Tuesday, September 30, 2014

The Eyes Have It: Does Your Witness Know How to Look at Jurors?

Telling your witness to look at the jurors during their testimony without teaching them how to do so can be fatal to your case. 

A scared, anxious witness may only dare a quick terrified glance mid-sentence at the jurors, which confirms in the jurors’ minds that yup, this witness is surely hiding something. So much for the witness’s credibility.

Or a witness may attempt to “duke it out” during cross by glaring at the jurors during his or her response, rather than focusing on opposing counsel. This does not benefit your case.

Help your witness look at the jury in a way that enhances their credibility even as it satisfies jurors’ need to see the witness’s eyes to determine veracity.  Which as many of us will remember, is why our mothers would say; “Look me in the eyes when you’re talking to me!”

During direct, suggest that your witness, when they have a response of a couple of sentences or more, to begin their answer by looking at you, to then turn out to the jurors and look at different jurors during the bulk of their response, to conclude their response by turning back to you during the last few words. If the witness can angle their body very slightly towards the jury box, then turning out towards the jurors is smoother. All this sounds easy, and certainly becomes easy, but only with practice.

I have found videorecorded role-play to be the most effective way to help witnesses get comfortable with turning out to the jurors. It’s best to do during direct, because during cross, the witness will rarely be given an opportunity to respond with more than a few words, and focusing on opposing counsel is their primary responsibility at that point.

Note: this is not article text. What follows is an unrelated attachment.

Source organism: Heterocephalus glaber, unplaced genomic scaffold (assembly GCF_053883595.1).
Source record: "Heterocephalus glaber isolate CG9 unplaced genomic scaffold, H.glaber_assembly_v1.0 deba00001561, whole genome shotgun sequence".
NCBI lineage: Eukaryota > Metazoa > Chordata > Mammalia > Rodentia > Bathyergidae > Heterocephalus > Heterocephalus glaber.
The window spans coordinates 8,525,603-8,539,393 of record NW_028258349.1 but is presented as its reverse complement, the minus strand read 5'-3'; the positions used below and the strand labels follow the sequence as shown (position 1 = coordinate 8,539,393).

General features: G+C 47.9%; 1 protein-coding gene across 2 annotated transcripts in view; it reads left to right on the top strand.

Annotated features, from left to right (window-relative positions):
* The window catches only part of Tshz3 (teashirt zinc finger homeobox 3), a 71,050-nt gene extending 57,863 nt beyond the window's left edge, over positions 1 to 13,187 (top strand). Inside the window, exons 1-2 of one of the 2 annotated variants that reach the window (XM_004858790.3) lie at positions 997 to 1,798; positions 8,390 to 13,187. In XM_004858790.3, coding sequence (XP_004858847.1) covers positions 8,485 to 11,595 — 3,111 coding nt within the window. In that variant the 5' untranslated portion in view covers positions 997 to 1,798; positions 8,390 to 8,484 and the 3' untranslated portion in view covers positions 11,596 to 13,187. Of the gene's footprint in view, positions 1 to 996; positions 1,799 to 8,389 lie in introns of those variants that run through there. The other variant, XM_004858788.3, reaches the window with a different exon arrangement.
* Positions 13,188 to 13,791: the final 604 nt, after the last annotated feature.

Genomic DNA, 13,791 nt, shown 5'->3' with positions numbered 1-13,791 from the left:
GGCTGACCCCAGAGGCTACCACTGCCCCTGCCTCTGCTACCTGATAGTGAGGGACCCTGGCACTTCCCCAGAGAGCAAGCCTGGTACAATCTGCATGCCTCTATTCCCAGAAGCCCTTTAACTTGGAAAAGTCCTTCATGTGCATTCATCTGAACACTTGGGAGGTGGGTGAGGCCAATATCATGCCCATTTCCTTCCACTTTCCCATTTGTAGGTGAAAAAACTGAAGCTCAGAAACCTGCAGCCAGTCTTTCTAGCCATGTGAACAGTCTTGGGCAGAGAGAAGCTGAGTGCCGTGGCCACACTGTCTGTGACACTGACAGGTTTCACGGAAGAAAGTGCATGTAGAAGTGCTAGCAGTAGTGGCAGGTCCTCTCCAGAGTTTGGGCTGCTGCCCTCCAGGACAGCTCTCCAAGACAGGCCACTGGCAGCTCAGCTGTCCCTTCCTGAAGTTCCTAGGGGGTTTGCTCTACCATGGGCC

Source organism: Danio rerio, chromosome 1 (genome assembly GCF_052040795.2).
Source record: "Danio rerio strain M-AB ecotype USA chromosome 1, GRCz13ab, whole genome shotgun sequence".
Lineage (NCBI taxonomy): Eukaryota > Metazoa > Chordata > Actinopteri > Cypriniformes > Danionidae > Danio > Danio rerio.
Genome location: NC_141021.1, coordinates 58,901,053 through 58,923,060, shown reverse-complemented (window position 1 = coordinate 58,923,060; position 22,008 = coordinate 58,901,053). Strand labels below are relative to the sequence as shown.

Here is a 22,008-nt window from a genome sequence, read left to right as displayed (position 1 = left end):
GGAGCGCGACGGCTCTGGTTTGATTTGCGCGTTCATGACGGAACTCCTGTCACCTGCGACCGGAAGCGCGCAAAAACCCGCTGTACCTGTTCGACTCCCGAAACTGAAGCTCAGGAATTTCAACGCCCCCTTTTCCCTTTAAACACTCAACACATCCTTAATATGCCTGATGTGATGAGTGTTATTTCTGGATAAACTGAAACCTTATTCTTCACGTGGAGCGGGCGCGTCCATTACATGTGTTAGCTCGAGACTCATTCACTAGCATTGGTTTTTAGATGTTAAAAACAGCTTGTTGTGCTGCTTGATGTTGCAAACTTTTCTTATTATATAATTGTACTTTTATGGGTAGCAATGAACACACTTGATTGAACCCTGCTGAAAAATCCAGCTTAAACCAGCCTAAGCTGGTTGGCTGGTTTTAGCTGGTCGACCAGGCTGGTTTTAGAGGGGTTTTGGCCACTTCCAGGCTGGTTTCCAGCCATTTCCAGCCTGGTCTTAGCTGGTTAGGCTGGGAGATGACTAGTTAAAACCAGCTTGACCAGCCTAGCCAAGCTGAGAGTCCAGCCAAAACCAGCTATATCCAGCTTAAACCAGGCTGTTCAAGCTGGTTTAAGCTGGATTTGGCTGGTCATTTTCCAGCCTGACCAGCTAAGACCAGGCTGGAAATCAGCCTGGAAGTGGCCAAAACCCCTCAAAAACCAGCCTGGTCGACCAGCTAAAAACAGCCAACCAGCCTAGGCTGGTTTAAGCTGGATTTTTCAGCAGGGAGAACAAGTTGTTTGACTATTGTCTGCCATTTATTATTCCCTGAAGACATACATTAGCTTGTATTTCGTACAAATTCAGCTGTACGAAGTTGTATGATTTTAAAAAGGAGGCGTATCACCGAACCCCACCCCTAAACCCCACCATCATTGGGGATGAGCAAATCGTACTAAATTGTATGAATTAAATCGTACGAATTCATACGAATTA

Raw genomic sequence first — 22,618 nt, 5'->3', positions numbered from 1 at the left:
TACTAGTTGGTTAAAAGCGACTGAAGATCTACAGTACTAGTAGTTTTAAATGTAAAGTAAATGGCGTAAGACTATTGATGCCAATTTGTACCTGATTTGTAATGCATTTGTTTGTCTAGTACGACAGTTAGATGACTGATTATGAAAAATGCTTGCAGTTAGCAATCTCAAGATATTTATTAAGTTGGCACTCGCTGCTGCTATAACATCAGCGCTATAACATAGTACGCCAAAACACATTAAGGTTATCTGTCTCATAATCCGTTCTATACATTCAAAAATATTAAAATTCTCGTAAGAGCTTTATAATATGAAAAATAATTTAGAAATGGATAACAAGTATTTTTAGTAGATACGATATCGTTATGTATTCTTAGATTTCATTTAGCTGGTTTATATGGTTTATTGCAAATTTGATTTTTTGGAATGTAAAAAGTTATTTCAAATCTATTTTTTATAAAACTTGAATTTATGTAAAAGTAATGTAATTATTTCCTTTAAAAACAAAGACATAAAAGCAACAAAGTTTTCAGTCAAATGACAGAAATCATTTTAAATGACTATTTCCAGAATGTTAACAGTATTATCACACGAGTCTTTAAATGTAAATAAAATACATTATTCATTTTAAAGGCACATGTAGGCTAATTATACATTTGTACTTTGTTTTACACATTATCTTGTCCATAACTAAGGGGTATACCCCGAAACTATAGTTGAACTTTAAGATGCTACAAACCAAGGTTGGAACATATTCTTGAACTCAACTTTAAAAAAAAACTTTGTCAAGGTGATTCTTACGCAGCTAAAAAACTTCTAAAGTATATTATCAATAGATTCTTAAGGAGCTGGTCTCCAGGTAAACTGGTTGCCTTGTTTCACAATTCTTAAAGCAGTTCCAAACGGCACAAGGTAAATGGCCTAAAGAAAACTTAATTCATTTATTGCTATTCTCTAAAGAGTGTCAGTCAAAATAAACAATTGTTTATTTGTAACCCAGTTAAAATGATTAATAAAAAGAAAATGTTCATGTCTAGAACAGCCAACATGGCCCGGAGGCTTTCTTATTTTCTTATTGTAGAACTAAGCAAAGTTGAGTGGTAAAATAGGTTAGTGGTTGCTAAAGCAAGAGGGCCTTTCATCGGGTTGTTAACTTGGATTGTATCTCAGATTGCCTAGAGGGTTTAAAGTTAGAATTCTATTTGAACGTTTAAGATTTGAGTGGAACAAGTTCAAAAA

“Look at the jurors,” yes, is a critical and essential instruction, but how it is done can make all the difference to your case.

Tuesday, September 2, 2014

"You Need a Timeline!"

Timelines are essential to just about any case. I’ve been teased by various attorneys I’ve worked with that I always recommend a timeline, and indeed it’s true.

But there is method to my repeated "You need a timeline!" Movement of events across time is how jurors anchor testimony in their minds. It’s how they create “story” for themselves.

And story is the single most compelling way to get facts and information across to the jurors in a coherent, persuasive manner.

The reason a timeline works so well, is it answers the fundamental question of story-telling: “And then what happened?” It ties together apparently disparate testimony or pieces of evidence. It grounds any narrative in logic, by assigning order to the events.

Timelines need to be designed around a horizontal axis representing time, with “flags” or “boxes” pegged at the appropriate moments in time. Timelines don’t need to be fancy, but different entities should have different colored “flags,” for example, to differentiate them easily. Beyond that, a graphics designer can help give a timeline more visual impact.

The temptation is often to put too much information on a timeline: it’s a tool meant to emphasize and support, not reiterate all the testimony. Several uncluttered, easy-to-read timelines are better than a single one crowded with too much for the eye to readily grasp.